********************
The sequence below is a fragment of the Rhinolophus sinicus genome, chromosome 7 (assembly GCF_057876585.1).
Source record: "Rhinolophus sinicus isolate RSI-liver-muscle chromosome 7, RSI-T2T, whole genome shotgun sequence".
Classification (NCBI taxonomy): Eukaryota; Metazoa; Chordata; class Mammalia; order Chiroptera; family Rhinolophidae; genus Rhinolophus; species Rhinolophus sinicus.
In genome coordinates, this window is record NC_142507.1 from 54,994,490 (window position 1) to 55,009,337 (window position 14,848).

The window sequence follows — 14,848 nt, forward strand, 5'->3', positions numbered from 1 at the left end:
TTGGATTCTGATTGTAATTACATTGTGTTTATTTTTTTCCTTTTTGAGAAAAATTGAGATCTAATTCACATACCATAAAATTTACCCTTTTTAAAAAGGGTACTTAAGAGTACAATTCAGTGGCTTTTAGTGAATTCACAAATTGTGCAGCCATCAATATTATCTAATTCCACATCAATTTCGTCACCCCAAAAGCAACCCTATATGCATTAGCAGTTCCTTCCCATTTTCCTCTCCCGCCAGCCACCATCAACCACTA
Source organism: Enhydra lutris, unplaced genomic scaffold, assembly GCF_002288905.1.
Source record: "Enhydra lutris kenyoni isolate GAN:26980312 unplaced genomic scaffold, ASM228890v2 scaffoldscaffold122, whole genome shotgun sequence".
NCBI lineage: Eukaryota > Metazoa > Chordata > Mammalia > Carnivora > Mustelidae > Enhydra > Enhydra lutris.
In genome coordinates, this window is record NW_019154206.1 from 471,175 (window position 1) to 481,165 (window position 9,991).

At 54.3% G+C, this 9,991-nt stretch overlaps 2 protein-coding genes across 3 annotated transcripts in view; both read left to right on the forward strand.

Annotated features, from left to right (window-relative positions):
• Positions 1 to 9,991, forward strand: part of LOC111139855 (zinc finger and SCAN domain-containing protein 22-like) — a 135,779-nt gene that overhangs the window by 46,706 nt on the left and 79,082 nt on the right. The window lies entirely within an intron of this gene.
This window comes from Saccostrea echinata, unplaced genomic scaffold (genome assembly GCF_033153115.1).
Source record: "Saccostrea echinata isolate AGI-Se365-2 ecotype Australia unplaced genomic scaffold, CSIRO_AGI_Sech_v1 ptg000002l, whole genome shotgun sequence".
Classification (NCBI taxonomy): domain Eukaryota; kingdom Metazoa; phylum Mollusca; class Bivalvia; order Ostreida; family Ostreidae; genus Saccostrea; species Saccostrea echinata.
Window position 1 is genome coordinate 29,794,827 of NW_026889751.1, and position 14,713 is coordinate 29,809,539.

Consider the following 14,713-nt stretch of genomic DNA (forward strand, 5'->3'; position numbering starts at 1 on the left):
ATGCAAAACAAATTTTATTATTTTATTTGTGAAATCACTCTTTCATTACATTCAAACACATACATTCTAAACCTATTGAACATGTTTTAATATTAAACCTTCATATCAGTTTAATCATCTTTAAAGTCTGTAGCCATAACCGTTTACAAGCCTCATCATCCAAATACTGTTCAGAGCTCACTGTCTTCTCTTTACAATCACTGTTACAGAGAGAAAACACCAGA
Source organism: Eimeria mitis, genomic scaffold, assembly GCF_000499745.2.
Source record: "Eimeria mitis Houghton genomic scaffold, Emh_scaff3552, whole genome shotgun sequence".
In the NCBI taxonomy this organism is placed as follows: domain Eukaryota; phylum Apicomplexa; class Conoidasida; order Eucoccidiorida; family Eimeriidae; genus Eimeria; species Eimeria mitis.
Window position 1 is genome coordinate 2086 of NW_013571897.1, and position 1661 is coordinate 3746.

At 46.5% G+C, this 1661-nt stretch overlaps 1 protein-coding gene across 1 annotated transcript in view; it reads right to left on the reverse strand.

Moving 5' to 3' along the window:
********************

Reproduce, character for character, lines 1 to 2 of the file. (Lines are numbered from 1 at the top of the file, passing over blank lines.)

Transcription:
The sequence below is a fragment of the Rhinolophus sinicus genome, chromosome 7 (assembly GCF_057876585.1).
Source record: "Rhinolophus sinicus isolate RSI-liver-muscle chromosome 7, RSI-T2T, whole genome shotgun sequence".